You can hire someone to do almost anything. In the movie Up in the Air, the character played by George Clooney was a paid consultant who was hired by the management of a company to give employees bad news, usually that they were being let go.
You have to decide if you want to be the type of supervisor who avoids dealing directly with your employees in favor of the hit and run of an email. Supervisors and managers have responsibilities that go beyond signing an employee’s paychecks. Giving people bad news is never easy, but in the end, bad news that comes directly from a respectful and compassionate supervisor will actually give employees more reasons to trust their employers.
I once mediated a dispute in a large hospital’s pharmacy. The head pharmacist communicated with employees solely by email, never face-to-face.
For the most part, the pharmacist never left his office, although his emails often brutally criticized his employees. This approach had created a dysfunctional workplace in which employees were able to perform their jobs, not because of their supervisor, but rather in spite of him.
When asked why he communicated in such a manner, the pharmacist responded that email was efficient while talking to people wasted time. In reality, he was simply unwilling to confront employees. It was also easier to hide behind his computer because of some of the things he said in his emails.
We all know someone who is braver behind their screen than they are in person. When forced to confront his employees with respect to the content of the emails he proved incapable of discussing his concerns with the employees involved. While this situation was particularly extreme, the pharmacist’s behavior and attitudes are still symbolic of workplace trends.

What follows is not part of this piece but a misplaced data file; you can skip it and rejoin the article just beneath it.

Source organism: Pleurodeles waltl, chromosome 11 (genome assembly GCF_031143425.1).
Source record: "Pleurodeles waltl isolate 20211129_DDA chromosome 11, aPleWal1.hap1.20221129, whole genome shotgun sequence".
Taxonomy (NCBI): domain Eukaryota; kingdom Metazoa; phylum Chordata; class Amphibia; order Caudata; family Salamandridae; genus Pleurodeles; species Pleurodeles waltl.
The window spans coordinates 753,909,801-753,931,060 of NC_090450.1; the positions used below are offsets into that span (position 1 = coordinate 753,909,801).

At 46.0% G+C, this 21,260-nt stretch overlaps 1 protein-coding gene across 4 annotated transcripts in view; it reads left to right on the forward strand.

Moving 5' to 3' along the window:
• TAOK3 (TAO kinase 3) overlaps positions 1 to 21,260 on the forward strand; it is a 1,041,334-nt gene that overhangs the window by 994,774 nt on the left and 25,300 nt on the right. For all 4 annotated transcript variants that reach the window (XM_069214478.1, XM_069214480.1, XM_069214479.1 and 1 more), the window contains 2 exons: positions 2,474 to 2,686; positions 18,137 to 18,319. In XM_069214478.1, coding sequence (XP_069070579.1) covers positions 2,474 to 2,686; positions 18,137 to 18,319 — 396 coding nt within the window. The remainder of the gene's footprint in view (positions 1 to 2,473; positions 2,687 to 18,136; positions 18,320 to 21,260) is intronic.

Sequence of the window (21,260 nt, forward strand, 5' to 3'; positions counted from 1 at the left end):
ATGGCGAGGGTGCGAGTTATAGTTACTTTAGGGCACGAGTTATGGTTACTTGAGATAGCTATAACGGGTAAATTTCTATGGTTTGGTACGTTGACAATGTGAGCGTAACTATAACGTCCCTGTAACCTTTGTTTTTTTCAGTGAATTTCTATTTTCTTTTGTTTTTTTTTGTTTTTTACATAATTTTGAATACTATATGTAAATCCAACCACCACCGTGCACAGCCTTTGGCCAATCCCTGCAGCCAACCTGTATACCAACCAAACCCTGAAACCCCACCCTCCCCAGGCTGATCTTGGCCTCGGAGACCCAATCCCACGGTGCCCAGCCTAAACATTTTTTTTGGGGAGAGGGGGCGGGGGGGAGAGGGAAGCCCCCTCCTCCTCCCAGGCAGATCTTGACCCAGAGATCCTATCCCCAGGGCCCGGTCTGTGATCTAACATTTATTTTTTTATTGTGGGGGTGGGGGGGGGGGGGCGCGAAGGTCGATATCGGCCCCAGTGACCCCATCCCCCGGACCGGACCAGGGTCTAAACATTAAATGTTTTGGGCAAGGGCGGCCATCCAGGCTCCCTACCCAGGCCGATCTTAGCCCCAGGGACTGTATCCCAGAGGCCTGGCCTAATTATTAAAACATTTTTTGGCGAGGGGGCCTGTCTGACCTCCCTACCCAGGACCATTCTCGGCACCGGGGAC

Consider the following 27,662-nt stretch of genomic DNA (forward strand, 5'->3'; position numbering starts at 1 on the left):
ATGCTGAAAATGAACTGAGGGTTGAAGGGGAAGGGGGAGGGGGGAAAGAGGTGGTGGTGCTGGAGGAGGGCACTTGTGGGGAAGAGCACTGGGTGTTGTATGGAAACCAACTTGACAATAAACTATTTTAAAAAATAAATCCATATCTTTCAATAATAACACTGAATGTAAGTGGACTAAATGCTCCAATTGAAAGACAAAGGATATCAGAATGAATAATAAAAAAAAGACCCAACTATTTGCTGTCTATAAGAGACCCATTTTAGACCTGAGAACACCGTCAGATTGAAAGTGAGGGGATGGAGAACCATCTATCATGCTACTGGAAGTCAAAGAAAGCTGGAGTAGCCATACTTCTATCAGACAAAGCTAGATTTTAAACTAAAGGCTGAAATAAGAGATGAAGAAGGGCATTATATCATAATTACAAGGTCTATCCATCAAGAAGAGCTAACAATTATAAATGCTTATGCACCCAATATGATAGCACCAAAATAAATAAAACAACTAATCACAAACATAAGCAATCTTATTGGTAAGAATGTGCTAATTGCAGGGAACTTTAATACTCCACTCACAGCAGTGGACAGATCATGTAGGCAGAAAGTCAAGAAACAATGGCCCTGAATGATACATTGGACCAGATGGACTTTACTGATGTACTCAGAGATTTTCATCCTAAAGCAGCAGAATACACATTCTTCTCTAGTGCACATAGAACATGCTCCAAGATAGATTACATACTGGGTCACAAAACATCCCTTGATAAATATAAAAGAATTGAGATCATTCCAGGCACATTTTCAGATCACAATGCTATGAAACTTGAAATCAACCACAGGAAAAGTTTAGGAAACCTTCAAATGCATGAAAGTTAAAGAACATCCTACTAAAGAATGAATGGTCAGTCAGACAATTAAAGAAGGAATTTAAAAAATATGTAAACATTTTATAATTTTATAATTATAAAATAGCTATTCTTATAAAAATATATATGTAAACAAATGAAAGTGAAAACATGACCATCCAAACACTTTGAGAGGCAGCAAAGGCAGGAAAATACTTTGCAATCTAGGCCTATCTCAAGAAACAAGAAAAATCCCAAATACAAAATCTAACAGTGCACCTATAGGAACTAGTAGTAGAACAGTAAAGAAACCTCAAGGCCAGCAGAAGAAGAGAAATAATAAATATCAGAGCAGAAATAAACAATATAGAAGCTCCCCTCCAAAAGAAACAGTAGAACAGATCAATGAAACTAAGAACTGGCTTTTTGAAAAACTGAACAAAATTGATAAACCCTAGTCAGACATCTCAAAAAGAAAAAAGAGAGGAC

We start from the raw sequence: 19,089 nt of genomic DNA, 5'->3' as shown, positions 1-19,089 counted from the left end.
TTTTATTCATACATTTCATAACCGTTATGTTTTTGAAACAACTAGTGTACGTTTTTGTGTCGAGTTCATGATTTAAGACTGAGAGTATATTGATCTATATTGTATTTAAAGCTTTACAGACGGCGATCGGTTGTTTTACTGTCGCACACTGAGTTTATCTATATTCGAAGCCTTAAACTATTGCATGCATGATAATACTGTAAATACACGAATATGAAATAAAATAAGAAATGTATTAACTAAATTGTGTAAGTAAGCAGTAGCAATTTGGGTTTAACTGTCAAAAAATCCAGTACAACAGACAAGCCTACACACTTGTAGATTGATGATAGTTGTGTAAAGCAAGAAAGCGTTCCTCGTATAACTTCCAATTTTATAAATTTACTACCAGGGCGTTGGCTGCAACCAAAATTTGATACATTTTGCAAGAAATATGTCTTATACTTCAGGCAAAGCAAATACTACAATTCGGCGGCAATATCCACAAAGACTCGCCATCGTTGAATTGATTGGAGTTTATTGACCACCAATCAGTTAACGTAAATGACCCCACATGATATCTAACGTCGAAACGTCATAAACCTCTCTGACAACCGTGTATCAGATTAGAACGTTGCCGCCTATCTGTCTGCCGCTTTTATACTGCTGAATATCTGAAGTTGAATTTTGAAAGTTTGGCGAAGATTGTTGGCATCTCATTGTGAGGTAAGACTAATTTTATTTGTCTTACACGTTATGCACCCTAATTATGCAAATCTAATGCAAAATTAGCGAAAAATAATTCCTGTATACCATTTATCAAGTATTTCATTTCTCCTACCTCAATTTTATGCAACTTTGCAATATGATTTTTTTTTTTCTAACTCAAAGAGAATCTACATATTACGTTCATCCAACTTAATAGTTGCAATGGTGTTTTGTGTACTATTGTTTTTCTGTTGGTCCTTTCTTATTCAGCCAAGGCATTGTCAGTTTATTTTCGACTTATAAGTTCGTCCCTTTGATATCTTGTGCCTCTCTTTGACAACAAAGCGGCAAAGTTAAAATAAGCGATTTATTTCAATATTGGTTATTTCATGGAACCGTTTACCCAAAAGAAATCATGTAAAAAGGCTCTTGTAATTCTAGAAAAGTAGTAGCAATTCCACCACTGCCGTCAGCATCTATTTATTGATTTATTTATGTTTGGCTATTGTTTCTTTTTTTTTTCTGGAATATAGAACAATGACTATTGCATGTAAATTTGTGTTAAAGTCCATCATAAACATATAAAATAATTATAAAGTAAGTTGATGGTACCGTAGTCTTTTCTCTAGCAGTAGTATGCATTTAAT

Confrontation May be What’s Needed
Confrontation may be needed to clear the air, find solutions, and improve communication in the workplace. When people have a personal stake in what has transpired in the past as well as what may occur in the future, emotions often find their way into workplace relationships.
Many supervisors are hesitant to deal with emotions that result from their actions or from organizational decisions. In this situation, avoidance is not unusual.
In certain cases, managers and supervisors might also fear that confrontation will spiral out of control when emotions run high. While these reactions are understandable, sometimes the only way to move forward is to confront issues head-on. Allowing employees to vent can have a very therapeutic effect on employees’ attitudes as well as the overall workplace environment.
Setting boundaries for a confrontation before entering into a difficult conversation can have a positive effect on participants. Setting ground rules for meetings with employees can provide protection for all participants. Such things as where the meeting is to be held, how long it is to take and what is the understood purpose of the meeting will help establish an understanding of how the meeting will be conducted. Individuals can also try to overcome their fears by preparing outlines of what they hope to achieve and what they want to communicate. A little work in advance will ensure that you will be equipped to handle whatever happens.
Emails can be a very effective way to communicate with employees; on the other hand, misusing email can have a destructive effect on the work place.
There are choices based on the nature of the information to be conveyed as to whether direct communication with an employee or email is more effective. When in doubt, consider using a communication approach that will give you the best opportunity to understand immediately what effect your message has on the employee.